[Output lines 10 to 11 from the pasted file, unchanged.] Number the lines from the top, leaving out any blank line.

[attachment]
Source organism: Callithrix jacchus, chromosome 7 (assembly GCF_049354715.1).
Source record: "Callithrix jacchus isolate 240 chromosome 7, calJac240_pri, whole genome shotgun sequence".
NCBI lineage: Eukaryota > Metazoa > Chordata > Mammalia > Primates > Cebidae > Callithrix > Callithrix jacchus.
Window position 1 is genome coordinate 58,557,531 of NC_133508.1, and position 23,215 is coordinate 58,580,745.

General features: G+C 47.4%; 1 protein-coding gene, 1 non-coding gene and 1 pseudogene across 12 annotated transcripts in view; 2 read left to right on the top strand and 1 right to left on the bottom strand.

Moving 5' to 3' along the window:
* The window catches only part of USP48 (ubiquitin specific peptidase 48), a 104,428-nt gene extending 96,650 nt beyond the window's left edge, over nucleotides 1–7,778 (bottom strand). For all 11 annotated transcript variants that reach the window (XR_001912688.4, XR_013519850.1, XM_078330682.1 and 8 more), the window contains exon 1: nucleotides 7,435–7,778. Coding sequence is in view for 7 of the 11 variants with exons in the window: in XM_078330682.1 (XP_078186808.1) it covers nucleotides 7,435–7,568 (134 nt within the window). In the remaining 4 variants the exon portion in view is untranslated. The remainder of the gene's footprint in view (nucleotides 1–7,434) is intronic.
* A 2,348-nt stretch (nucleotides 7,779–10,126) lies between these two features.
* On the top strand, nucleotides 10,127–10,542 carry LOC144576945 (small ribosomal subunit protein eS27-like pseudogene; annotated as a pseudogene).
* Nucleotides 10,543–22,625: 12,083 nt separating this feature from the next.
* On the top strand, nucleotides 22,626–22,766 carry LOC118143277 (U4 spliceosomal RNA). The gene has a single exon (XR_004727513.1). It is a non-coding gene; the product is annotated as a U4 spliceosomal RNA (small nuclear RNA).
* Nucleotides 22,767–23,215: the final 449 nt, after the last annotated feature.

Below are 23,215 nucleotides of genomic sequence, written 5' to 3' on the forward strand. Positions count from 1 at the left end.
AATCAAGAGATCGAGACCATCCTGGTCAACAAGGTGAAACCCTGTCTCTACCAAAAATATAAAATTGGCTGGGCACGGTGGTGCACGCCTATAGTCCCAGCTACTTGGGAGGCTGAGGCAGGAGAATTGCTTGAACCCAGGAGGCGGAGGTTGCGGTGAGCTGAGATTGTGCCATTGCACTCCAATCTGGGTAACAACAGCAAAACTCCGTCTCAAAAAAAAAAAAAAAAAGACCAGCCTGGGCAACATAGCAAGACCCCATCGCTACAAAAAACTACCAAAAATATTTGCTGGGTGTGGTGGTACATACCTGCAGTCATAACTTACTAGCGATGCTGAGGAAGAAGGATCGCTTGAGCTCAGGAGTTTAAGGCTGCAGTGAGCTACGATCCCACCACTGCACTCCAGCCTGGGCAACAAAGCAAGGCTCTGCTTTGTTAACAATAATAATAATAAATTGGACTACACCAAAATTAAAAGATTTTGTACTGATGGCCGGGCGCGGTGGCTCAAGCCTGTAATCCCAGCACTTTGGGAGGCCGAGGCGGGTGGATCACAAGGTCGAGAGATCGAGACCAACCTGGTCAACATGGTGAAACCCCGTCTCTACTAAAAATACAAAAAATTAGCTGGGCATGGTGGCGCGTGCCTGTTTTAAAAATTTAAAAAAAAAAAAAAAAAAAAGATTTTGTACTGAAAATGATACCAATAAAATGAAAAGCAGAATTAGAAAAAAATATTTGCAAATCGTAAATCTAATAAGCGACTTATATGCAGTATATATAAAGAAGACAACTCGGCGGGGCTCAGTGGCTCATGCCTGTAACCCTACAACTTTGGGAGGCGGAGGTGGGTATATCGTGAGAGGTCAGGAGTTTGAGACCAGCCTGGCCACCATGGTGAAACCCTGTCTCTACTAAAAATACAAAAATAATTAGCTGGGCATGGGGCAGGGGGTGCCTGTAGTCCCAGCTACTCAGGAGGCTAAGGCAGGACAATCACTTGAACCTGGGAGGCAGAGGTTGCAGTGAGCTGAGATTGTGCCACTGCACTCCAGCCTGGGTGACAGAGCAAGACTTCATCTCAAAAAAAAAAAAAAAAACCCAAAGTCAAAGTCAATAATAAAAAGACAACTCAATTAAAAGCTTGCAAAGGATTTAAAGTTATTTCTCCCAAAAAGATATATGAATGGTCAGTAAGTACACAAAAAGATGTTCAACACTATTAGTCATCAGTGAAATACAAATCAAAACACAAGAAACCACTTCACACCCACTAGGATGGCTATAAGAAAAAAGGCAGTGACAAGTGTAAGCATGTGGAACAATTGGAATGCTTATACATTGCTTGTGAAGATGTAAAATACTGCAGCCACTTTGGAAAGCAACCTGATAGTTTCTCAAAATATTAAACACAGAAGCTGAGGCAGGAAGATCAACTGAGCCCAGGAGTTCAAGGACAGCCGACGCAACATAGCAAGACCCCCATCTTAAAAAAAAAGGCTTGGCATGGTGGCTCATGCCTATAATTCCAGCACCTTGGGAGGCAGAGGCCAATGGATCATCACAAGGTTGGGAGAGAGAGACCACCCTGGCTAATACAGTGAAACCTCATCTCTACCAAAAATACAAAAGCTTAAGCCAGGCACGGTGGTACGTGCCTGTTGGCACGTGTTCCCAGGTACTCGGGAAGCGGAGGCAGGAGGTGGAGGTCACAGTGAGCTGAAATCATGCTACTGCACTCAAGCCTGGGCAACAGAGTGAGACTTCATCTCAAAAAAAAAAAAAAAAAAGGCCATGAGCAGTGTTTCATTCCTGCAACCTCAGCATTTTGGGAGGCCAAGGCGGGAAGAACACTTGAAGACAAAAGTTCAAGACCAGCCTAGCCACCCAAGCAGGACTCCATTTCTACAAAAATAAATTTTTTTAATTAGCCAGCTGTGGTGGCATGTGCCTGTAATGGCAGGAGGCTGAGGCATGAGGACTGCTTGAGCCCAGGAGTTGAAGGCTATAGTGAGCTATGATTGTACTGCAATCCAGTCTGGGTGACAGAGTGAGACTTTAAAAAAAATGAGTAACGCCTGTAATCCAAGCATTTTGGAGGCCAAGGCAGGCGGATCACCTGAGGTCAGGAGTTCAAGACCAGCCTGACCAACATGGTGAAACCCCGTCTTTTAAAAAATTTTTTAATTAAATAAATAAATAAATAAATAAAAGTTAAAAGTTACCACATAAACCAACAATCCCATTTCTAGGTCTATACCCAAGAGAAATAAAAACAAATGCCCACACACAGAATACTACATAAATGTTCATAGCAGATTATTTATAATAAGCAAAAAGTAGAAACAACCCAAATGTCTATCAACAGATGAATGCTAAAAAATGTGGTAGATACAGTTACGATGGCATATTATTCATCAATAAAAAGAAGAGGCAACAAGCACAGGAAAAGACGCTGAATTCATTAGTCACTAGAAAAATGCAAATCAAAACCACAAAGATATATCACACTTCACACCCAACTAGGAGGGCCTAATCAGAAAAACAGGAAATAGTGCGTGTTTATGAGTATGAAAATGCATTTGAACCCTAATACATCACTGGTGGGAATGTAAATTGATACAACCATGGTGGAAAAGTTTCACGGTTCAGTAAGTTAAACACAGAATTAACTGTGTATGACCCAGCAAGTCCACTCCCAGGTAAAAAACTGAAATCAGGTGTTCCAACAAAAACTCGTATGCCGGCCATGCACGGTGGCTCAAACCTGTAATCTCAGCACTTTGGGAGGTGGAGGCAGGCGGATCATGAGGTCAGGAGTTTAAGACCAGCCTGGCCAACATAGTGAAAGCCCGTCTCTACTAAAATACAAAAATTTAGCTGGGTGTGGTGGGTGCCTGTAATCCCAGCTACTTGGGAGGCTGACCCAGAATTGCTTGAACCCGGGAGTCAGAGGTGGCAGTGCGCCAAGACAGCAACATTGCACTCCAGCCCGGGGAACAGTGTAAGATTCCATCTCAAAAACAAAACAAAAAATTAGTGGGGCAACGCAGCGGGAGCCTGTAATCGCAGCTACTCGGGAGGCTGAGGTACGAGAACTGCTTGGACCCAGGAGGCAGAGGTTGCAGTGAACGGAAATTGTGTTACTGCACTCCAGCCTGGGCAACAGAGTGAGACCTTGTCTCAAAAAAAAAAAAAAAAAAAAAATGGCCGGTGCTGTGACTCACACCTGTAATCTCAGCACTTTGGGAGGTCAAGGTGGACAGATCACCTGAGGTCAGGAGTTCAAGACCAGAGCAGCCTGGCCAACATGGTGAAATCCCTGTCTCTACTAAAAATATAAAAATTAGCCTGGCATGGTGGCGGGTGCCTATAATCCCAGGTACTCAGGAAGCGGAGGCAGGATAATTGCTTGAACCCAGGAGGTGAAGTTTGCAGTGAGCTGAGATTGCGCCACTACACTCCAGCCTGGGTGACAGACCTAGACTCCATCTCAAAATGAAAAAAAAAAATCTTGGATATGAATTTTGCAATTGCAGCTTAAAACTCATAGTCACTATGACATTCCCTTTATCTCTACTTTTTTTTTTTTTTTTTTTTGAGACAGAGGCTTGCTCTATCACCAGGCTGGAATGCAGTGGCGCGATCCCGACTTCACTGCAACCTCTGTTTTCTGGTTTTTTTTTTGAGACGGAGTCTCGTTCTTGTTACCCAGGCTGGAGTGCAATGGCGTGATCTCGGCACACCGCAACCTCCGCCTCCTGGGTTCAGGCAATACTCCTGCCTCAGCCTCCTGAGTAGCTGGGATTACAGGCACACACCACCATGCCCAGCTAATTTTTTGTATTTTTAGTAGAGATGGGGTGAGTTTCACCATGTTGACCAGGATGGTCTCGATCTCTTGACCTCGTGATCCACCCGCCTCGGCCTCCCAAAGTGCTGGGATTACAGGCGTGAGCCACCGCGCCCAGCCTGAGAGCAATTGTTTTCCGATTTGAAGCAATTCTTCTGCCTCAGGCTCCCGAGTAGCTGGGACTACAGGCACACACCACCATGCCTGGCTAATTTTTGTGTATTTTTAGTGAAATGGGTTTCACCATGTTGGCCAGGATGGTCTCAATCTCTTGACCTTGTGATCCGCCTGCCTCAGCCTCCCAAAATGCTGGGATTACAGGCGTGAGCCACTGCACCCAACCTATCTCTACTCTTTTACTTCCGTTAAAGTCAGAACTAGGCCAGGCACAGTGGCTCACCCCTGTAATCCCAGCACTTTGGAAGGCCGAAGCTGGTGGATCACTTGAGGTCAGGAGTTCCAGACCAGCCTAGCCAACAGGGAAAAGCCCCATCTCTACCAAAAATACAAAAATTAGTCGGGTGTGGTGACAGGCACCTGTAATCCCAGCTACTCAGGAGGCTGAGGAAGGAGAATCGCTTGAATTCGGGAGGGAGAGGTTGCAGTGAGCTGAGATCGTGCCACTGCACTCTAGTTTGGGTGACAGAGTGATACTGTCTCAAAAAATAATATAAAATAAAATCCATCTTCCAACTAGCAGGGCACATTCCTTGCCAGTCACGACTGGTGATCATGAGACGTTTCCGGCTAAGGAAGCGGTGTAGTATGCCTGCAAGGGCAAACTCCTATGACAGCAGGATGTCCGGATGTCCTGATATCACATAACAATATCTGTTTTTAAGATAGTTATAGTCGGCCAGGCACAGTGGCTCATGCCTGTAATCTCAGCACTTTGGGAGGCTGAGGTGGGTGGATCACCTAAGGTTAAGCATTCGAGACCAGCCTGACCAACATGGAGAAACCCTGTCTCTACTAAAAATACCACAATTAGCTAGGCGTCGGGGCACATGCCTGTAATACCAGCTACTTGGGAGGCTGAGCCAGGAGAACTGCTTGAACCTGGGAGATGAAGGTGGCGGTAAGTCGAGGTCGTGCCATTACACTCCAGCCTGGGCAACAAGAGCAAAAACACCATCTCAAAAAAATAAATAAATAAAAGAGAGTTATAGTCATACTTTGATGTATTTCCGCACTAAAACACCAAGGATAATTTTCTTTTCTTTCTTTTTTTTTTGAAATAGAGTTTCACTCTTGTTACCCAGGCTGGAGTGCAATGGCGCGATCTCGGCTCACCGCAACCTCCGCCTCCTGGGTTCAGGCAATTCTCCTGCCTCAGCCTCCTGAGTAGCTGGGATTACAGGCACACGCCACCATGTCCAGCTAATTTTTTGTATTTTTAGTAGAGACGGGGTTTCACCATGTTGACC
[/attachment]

* Nucleotides 10,543–22,625: 12,083 nt separating this feature from the next.
* On the top strand, nucleotides 22,626–22,766 carry LOC118143277 (U4 spliceosomal RNA). The gene has a single exon (XR_004727513.1). It is a non-coding gene; the product is annotated as a U4 spliceosomal RNA (small nuclear RNA).